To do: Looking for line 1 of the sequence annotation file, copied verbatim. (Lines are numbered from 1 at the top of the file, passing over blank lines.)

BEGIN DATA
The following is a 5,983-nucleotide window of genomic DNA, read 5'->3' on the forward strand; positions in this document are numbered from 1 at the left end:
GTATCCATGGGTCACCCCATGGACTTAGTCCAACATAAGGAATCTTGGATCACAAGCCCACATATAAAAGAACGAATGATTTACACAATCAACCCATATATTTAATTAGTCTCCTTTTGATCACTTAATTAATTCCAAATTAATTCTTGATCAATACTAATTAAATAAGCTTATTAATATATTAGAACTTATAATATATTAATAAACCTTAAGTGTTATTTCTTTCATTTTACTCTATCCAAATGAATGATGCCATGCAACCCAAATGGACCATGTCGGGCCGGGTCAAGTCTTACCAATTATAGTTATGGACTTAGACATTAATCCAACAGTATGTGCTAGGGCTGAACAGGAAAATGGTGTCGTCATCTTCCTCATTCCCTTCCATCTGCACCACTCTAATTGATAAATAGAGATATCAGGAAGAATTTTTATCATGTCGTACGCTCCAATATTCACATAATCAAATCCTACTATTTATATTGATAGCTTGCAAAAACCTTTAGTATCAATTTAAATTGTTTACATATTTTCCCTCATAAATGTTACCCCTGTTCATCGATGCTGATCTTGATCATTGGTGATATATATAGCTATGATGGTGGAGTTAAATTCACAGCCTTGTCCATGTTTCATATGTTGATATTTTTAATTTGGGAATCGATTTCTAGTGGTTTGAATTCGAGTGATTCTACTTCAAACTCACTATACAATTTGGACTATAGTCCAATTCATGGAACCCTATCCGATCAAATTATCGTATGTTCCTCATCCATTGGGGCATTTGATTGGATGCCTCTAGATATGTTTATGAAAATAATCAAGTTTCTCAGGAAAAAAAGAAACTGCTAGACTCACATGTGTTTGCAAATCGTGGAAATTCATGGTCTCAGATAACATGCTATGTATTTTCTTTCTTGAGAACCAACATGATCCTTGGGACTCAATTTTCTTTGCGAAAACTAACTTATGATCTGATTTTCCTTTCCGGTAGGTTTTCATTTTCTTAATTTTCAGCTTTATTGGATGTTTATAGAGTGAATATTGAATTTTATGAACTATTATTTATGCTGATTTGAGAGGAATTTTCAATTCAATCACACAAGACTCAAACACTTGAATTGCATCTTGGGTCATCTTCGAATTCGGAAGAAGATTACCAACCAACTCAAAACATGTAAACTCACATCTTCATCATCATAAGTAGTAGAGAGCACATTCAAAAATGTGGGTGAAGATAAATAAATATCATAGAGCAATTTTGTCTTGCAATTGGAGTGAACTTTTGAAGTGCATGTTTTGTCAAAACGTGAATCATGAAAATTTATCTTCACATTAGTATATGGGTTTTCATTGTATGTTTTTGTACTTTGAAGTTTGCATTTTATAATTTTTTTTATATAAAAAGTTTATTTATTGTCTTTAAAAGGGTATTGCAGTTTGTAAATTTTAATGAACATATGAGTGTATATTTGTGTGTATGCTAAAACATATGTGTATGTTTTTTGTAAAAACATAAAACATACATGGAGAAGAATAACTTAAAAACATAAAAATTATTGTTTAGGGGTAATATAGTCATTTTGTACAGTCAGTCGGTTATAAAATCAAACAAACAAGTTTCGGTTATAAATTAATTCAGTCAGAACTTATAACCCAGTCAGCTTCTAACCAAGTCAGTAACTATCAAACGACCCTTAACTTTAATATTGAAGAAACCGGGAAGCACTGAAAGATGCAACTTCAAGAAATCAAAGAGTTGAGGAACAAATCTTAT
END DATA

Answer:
The following is a 5,983-nucleotide window of genomic DNA, read 5'->3' on the forward strand; positions in this document are numbered from 1 at the left end: